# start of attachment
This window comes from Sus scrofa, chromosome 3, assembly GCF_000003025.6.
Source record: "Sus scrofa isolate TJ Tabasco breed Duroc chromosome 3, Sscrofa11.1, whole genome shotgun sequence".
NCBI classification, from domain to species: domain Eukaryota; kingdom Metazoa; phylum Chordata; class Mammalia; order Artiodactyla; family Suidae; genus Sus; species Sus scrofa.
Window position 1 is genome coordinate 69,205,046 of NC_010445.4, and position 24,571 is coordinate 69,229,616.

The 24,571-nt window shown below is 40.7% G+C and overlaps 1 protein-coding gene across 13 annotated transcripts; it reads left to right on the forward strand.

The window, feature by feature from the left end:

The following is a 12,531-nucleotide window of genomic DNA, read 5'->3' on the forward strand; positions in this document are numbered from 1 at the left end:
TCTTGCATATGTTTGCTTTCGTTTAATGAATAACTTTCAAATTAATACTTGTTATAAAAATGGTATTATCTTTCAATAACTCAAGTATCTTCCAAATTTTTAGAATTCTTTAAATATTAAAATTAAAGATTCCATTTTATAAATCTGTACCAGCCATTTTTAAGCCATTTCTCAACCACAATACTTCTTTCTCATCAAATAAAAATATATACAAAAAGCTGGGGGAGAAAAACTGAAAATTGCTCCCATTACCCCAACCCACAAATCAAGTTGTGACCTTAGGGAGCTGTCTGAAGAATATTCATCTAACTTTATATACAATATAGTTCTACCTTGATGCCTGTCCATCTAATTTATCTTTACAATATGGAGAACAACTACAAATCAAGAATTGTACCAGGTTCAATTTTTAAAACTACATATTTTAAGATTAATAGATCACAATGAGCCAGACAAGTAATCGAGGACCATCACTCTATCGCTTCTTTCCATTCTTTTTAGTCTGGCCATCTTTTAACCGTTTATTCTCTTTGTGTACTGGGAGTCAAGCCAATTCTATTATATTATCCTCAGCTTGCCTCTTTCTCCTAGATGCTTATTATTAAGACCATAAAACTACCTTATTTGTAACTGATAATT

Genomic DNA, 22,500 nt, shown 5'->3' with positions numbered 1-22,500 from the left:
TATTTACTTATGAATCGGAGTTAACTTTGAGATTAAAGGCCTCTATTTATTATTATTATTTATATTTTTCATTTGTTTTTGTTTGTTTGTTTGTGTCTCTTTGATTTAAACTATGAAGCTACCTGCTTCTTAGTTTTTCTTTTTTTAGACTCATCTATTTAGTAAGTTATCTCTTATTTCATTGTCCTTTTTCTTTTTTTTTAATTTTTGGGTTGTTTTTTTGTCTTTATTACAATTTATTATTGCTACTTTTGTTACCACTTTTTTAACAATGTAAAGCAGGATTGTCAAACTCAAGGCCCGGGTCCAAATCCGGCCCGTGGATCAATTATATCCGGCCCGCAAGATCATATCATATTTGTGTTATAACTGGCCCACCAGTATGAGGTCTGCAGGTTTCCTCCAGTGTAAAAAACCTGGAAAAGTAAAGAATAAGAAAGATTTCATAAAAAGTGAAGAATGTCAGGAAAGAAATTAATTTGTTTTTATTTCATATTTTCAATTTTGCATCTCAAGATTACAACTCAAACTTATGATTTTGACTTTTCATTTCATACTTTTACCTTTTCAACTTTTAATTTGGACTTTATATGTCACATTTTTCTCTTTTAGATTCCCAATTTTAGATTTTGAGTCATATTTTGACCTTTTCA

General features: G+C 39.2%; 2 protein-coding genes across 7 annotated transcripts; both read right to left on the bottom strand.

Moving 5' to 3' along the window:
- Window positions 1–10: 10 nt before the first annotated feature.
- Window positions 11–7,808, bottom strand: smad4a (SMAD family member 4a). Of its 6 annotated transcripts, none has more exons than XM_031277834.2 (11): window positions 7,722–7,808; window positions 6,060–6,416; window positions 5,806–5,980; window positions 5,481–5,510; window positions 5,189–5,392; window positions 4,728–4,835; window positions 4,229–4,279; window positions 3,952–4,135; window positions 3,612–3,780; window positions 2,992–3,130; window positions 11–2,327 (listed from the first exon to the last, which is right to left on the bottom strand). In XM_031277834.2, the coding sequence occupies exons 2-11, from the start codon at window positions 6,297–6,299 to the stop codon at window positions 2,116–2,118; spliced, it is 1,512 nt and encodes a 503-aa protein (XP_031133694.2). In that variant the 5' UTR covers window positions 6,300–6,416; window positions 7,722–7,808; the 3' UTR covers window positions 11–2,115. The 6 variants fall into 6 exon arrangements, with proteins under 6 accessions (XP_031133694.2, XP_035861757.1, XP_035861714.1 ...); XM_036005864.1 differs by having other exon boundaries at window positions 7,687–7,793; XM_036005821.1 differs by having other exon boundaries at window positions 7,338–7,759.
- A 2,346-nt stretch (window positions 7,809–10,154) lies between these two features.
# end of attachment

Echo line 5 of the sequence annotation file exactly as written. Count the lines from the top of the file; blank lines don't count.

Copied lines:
The 24,571-nt window shown below is 40.7% G+C and overlaps 1 protein-coding gene across 13 annotated transcripts; it reads left to right on the forward strand.